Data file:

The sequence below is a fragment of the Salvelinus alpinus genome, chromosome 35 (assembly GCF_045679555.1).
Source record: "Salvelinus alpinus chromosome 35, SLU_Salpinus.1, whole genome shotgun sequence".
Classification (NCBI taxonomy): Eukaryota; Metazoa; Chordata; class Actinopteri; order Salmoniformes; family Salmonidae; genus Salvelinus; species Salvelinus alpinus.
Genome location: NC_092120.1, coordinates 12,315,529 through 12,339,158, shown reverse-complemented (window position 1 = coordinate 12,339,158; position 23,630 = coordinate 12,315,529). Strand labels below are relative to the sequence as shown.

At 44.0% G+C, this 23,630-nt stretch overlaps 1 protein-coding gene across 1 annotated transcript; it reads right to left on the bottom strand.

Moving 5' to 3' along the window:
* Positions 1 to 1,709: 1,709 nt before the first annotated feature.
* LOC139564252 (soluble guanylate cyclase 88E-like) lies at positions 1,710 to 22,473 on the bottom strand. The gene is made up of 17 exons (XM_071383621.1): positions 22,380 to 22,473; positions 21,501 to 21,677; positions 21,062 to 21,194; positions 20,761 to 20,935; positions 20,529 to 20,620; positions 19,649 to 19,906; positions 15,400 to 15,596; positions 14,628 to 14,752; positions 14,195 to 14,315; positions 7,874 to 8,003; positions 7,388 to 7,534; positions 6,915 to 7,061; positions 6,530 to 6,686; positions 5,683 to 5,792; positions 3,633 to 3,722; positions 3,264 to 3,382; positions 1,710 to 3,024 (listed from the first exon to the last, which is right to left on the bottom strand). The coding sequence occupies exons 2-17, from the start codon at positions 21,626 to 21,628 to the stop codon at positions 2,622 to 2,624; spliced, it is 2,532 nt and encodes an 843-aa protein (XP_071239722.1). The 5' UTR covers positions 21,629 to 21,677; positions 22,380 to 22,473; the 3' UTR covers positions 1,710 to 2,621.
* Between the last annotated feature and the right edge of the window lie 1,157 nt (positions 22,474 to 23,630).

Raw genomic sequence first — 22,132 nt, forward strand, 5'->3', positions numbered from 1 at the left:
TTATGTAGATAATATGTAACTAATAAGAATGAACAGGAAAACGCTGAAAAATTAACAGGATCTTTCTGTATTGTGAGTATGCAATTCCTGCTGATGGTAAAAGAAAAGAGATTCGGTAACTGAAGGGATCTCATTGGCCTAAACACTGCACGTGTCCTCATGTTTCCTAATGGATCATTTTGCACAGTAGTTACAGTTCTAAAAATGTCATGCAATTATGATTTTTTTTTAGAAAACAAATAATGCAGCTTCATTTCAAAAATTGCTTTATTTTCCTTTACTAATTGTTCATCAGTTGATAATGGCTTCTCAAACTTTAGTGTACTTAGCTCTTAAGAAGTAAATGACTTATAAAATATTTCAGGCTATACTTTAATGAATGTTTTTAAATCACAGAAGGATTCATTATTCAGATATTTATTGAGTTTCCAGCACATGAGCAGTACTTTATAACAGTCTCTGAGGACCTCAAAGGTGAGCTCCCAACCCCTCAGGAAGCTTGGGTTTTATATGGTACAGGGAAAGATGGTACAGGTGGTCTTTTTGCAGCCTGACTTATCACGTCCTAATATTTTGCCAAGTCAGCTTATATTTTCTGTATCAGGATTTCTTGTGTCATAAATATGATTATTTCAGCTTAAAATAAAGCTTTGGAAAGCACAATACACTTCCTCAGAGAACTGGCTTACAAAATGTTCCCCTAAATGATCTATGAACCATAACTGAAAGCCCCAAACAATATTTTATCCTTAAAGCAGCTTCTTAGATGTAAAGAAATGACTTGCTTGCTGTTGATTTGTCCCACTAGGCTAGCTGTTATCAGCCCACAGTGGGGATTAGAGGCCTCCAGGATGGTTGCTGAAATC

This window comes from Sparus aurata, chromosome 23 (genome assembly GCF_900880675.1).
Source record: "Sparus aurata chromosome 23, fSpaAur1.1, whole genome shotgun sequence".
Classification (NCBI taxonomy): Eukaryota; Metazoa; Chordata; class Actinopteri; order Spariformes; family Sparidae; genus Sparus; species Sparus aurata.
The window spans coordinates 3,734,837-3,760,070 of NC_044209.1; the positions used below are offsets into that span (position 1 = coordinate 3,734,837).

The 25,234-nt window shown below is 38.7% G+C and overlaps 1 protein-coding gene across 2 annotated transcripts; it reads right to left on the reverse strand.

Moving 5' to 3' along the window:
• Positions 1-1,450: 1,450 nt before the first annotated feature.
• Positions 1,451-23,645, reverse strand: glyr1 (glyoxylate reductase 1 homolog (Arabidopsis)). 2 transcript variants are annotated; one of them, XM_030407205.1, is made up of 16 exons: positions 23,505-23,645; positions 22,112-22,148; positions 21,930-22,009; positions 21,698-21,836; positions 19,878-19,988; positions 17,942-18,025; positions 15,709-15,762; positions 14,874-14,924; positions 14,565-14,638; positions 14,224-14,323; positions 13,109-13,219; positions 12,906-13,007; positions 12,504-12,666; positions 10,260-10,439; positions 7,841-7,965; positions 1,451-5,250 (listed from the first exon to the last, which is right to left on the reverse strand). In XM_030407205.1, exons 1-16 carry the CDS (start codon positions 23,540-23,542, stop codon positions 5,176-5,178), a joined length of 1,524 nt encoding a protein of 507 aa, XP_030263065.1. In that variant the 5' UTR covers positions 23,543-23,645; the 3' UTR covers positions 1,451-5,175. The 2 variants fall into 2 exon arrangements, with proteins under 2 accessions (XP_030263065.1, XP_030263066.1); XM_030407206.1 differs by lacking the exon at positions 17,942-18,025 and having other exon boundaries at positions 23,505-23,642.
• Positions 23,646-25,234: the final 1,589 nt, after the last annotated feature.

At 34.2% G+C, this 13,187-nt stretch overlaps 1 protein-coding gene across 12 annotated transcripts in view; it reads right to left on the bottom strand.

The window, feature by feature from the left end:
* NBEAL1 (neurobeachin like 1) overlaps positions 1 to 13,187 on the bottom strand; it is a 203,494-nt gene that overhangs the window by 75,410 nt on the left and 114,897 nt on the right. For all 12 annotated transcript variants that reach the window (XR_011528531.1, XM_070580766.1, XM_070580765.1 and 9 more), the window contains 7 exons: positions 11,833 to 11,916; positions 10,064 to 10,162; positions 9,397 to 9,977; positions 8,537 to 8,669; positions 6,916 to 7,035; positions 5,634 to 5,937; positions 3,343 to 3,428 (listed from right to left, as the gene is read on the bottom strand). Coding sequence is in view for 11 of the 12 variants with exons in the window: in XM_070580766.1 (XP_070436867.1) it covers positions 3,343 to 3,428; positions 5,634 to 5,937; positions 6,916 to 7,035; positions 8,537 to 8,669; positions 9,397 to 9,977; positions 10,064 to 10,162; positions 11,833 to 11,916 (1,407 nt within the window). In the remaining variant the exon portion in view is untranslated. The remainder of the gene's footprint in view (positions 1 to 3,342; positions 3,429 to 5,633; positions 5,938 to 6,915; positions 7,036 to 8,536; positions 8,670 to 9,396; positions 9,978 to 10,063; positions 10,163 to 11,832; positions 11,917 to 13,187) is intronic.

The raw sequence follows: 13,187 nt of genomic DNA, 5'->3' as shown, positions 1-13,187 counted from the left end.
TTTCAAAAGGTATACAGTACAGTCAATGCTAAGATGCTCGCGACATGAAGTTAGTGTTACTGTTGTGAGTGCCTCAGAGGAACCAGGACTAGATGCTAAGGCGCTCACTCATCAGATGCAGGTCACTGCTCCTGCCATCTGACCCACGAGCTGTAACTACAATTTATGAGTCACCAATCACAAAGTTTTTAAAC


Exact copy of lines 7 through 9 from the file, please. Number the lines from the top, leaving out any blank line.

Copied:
* Positions 1 to 1,709: 1,709 nt before the first annotated feature.
* LOC139564252 (soluble guanylate cyclase 88E-like) lies at positions 1,710 to 22,473 on the bottom strand. The gene is made up of 17 exons (XM_071383621.1): positions 22,380 to 22,473; positions 21,501 to 21,677; positions 21,062 to 21,194; positions 20,761 to 20,935; positions 20,529 to 20,620; positions 19,649 to 19,906; positions 15,400 to 15,596; positions 14,628 to 14,752; positions 14,195 to 14,315; positions 7,874 to 8,003; positions 7,388 to 7,534; positions 6,915 to 7,061; positions 6,530 to 6,686; positions 5,683 to 5,792; positions 3,633 to 3,722; positions 3,264 to 3,382; positions 1,710 to 3,024 (listed from the first exon to the last, which is right to left on the bottom strand). The coding sequence occupies exons 2-17, from the start codon at positions 21,626 to 21,628 to the stop codon at positions 2,622 to 2,624; spliced, it is 2,532 nt and encodes an 843-aa protein (XP_071239722.1). The 5' UTR covers positions 21,629 to 21,677; positions 22,380 to 22,473; the 3' UTR covers positions 1,710 to 2,621.
* Between the last annotated feature and the right edge of the window lie 1,157 nt (positions 22,474 to 23,630).